Lens corrections won’t fix perspective problems. This shot was taken with an ultra-wide Nikon 10-24mm lens and the camera had to be tilted upwards to get the whole of the building in the frame. This has caused the strong converging verticals in the original image – and it can be fixed in Lightroom’s Transform panel. You can just click one of the buttons at the top to apply a correction automatically – the Vertical button would normally fix about 75% of shots like this one. It didn’t work so well this time, so I applied a correction manually, dragging the Vertical slider to the left to straighten the sides of the building and then applied a slight Rotation adjustment because it turns out the camera wasn’t quite level. If you check the Constrain Crop box, Lightroom will automatically crop off any untidy edges left behind by the perspective corrections.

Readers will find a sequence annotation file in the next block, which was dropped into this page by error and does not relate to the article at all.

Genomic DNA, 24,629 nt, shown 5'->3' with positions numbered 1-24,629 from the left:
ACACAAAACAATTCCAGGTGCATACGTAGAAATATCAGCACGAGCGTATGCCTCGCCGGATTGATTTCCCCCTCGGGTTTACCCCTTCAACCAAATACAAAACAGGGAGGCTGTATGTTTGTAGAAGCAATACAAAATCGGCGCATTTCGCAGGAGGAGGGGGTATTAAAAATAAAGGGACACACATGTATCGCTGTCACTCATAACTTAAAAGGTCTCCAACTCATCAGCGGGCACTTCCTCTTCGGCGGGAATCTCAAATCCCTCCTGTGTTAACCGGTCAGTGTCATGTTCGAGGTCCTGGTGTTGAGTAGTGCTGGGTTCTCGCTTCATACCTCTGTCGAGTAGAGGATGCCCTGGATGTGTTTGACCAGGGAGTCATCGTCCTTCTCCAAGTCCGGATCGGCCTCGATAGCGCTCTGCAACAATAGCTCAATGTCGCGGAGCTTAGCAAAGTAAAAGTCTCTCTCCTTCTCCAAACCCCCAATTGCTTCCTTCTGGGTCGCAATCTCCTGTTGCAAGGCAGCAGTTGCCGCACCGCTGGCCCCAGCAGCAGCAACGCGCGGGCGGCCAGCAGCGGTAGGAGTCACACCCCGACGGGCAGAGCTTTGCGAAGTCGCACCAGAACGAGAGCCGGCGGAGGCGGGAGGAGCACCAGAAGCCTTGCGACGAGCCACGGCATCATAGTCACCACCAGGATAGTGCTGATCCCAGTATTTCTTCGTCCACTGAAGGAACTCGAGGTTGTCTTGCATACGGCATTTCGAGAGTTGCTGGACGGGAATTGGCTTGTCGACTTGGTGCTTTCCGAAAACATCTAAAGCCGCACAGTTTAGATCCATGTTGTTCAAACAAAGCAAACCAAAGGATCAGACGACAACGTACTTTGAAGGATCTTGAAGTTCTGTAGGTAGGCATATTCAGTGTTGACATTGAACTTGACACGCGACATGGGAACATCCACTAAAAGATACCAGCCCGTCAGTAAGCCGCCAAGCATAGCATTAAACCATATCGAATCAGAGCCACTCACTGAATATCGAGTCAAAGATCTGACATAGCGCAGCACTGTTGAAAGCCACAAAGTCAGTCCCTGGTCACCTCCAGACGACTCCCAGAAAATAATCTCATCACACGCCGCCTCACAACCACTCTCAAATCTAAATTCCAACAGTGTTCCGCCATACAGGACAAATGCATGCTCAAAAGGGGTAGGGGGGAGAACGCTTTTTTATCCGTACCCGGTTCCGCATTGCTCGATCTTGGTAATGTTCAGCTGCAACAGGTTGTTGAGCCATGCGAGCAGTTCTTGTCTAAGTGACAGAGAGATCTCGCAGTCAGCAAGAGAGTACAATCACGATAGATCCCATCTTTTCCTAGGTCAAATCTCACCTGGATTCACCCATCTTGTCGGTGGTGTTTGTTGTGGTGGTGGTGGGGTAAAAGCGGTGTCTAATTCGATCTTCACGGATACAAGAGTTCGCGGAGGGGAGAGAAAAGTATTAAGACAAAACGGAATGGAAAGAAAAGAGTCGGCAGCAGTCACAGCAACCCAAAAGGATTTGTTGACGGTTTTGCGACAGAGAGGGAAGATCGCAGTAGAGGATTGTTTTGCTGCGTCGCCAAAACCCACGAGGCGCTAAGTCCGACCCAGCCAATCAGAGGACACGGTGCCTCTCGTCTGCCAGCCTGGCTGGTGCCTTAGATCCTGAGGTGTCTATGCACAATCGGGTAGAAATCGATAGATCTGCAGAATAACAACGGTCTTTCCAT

04 White balance (optional)
Now that I’ve applied a colour profile and corrected any lens distortion and perspective issues, I’ve got a good idea as to whether the picture is a ‘keeper’ or not and worth taking to the next stage – tone and white balance adjustments. Both of these are carried out in the Basic panel right at the top. Normally, I shoot with the camera’s white balance set to Auto and change it later in Lightroom only if it looks wrong – so this step is optional. You can set the white balance using the eyedropper, but it’s often difficult to find a truly neutral area in a picture to click on. Instead, it’s easier just to try out the different white balance presets on the drop-down menu. In this case, choosing the ‘Daylight’ preset has given a slightly warmer look that’s closer to how I remembered the early evening light. If you do intend using Lightroom’s white balance presets, I strongly advise using one of the bespoke camera profiles in the Camera Calibration panel first (step 01) because if you don’t, Adobe’s white balance presets can look unnaturally warm.